The issue of business compliance may be a touchy one for most South African business owners, with many feeling that there is too much red tape.
This is largely because keeping up with the regulatory and legislative demands can be time-consuming for business owners, and even costly if there is a need to bring in professional help.
“Compliance is hard work, but it will keep you out of trouble with authorities such as the taxman”
Ivan Epstein, co-founder of Softline and CEO of Sage AAMEA (Australia, Asia, Middle East and Africa), a specialist business software solutions provider, shares his regulatory and legislative checklist for South African SMEs.
“Compliance is hard work, but it will keep you out of trouble with authorities such as the taxman and the Department of Labour.
“Plus, putting the processes and systems in place you need to satisfy various laws, and regulations will give you visibility into, and control over, your business. What’s more, it’s also good for your relationship with customers and your reputation in the market,” he says.
Here are the big regulatory issues that every business needs to keep ahead of.
The South African Revenue Service (SARS) is one of the country’s most tenacious and professional government departments, so it’s wise to maintain a professional and transparent relationship. If you’re a sole proprietor or in a partnership, register with SARS as a provisional taxpayer.
If you have registered a company, be sure to register it with SARS, in addition to registering yourself as a taxpayer. If you have employees, you must remember to deduct tax from them and pay it to SARS each month. Also, you must collect and pay VAT if your business has an annual turnover in excess of R1 million.
“Municipal bylaws, governing zoning, noise levels, hygiene, and so forth will also have impact on your business”
2. Labour laws
As an employer, familiarise yourself with the Basic Conditions of Employment Act. This law governs relationships between companies and employees, setting out rules around working hours, overtime, leave, and the processes that need to be followed should you need to dismiss an employee. You’ll also need to register with the Department of Labour and contribute to the Unemployment Insurance Fund (UIF).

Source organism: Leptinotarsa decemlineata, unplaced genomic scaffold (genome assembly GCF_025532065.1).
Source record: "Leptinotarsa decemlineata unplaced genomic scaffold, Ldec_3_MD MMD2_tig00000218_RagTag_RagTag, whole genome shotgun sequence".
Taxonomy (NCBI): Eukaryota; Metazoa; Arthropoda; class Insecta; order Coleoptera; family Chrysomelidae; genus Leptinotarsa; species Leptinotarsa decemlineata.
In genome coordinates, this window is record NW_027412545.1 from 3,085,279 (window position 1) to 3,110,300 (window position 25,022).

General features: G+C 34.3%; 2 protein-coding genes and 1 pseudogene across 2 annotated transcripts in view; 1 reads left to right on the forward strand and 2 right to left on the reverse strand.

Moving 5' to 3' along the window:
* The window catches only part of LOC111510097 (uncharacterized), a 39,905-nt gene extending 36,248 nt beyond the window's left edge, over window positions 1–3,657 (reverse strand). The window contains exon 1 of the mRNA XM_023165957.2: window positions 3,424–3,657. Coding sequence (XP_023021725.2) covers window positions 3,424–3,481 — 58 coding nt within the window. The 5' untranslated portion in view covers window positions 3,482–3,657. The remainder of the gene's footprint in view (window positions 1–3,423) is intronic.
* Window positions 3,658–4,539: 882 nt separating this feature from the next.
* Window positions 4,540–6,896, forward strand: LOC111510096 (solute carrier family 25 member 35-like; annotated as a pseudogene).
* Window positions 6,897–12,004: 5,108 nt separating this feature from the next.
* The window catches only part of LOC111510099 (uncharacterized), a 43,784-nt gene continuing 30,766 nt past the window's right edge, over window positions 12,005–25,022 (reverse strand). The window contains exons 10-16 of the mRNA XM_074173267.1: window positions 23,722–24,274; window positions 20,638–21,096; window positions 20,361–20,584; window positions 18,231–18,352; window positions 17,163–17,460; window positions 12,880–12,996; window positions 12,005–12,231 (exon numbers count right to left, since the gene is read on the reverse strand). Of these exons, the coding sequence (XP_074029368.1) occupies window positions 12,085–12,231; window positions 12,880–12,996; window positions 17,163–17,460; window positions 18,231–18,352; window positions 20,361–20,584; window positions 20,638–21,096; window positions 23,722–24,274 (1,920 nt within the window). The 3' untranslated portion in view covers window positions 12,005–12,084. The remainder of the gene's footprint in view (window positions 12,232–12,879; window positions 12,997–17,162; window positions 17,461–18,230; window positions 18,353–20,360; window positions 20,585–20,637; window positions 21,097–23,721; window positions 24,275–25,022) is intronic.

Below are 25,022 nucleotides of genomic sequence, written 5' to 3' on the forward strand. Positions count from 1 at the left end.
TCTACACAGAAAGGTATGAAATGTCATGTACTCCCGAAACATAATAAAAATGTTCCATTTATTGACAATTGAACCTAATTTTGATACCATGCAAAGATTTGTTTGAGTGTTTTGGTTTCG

3. Health and safety regulations
The Occupational Health and Safety Act gives workers a range of rights in terms of health and safety in the workplace. Regulations in the Act provide guidelines around aspects of workplace safety such as first aid, protective clothing, machinery, ladders, firefighting equipment, ventilation, lighting, temperature, noise and asbestos.
4. Municipal bylaws
Municipal bylaws, governing zoning, noise levels, hygiene, and so forth will also have an impact on your business. For example, you will probably need permission to run a noisy manufacturing operation or a nightclub in a quiet suburban street, and should you wish to renovate your office building you may also need permission for that.
5. Consumer protection
With laws such as the Consumer Protection Act, government and regulators are becoming more stringent about consumer rights in South Africa. You should investigate what these laws have to say about how you should advertise your goods, structure your contracts with consumers, handle customer data, deal with merchandise returns under warranty, and so on.